Native American Tribe Member Asks for Continued Prayer as COVID-19 Wreaks Havoc on Indigenous Communities
A Native American tribe member is asking the country to remember the Native Americans lost to the pandemic and urging Americans to continue praying for them.
Crow Tribe member Donna Stands Over Bull, who launched Arrow Creek International Ministries with her husband, says the Crow Tribe has been hit hard by the coronavirus pandemic.
“There was a period in our ministry time where we just couldn’t accept all the requests for funeral officiating because there were so many,” she said. “People were dying left and right.
She added that she hopes people will “continue to pray for us because we certainly need that prayer and that this COVID would end.”
The Crow Tribe reservation is in Big Horn County, Montana. At one point, the reservation had the state’s highest infection rate and one of the highest in the country.
“It was devastating; we were pretty close,” said Blackfeet Nation member Wes Bremner.
Bremner lost his half-brother to the virus.
“We like to gather in groups all the time, and anymore, it’s just unheard of; we’re all isolated and separated, and we hardly ever see each other,” Bremner told CBN News.
According to reports, American Indians and Alaska Natives suffer higher hospitalization and death rates than any other group.
“COVID in Indian Country’s had a substantial impact just even in my family alone,” said State Sen. Jason Small (R-MT). “It killed all my grandfathers, several of my cousins, two or three of my friends, younger guys, early 40s, that I went to high school with, they passed away from it, several of them, pretty healthy people.”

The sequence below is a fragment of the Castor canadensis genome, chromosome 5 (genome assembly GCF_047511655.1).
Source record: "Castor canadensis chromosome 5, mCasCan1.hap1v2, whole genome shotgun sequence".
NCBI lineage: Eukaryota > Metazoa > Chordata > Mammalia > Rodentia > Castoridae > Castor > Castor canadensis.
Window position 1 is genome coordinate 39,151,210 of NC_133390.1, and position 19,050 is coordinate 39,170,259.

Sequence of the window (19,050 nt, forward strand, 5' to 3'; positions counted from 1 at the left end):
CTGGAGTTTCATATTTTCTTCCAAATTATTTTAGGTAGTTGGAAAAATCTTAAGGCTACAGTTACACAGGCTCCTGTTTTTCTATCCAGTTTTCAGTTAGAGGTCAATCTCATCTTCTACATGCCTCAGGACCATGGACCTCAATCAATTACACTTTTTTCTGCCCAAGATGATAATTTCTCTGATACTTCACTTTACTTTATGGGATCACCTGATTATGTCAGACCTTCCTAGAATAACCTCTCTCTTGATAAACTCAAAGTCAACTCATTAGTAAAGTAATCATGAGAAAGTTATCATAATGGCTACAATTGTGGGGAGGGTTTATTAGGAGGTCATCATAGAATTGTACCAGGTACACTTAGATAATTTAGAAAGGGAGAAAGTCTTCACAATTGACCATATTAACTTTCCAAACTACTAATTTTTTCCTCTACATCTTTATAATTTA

Small said multigenerational housing and health care disparities are reasons why Native Americans are so directly impacted by the pandemic.’
“You have grandparents, you have parents, you have kids and grandchildren all living in the same house,” he said.
Montana Gov. Greg Gianforte told CBN News that he is working to help the Native American community navigate the pandemic.
“We adopted a very simple rule. We said, ‘Let’s get the vaccine to the people most vulnerable,’” he said. “First, our health care workers; next, elderly, and we included Native peoples in that; they came right behind the health care workers.”
Gianforte said he’s working with tribal leaders to make sure those that are eligible for vaccines become immunized.
“We’ve seen very high vaccination rates, and this has helped protect those communities,” he said.
Photo courtesy: ©Getty Images/Grandriver
Amanda Casanova is a writer living in Dallas, Texas. She has covered news for ChristianHeadlines.com since 2014. She has also contributed to The Houston Chronicle, U.S. News and World Report and IBelieve.com. She blogs at The Migraine Runner.